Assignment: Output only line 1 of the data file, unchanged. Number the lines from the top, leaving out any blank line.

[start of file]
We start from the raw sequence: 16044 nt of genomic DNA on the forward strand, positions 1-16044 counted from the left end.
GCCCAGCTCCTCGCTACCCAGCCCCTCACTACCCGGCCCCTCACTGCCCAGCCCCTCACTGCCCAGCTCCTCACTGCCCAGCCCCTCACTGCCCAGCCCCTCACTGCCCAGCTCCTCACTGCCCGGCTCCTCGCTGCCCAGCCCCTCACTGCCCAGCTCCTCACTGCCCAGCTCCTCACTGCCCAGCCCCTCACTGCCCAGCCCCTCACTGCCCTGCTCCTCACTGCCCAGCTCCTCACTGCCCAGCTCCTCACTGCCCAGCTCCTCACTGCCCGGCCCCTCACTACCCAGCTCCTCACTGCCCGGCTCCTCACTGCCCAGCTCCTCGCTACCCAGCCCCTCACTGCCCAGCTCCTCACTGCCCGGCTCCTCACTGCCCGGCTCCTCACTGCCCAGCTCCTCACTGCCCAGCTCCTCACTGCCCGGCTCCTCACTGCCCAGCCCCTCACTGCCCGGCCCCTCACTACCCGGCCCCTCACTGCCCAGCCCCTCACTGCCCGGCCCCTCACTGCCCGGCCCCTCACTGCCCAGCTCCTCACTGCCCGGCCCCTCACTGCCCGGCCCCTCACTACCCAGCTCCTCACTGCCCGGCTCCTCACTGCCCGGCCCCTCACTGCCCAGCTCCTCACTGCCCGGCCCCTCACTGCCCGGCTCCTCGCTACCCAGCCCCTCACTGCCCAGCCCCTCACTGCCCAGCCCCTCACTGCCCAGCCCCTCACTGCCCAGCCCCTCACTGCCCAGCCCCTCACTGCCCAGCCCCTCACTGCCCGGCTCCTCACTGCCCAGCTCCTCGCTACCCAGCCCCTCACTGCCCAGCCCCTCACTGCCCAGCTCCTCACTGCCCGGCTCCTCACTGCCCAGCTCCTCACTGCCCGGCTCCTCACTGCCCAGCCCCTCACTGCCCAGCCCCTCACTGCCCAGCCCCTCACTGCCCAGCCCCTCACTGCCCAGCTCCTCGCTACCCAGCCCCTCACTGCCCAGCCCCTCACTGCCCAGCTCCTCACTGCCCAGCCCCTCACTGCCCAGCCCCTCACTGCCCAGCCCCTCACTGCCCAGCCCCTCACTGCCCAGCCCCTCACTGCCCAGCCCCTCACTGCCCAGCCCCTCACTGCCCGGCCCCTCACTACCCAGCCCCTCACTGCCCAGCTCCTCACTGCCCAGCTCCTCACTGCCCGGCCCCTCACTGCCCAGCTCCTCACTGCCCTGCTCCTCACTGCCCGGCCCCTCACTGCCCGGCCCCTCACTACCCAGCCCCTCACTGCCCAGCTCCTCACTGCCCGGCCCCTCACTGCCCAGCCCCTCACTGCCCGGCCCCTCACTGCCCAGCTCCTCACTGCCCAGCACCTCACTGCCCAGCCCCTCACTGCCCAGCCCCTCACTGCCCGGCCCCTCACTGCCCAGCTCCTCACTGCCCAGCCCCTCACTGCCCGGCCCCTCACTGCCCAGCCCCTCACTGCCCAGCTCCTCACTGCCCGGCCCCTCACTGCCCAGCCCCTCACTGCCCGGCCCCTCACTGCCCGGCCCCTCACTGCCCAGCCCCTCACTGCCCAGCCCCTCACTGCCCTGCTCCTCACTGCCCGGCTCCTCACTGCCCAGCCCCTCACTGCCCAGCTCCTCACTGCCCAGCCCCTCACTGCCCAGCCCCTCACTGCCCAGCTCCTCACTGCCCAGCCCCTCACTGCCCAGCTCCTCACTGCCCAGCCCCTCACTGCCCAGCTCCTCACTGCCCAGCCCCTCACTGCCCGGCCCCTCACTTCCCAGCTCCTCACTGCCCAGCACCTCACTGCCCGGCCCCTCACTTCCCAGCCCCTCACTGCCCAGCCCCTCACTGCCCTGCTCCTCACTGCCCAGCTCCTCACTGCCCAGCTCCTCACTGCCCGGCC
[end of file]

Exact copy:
We start from the raw sequence: 16044 nt of genomic DNA on the forward strand, positions 1-16044 counted from the left end.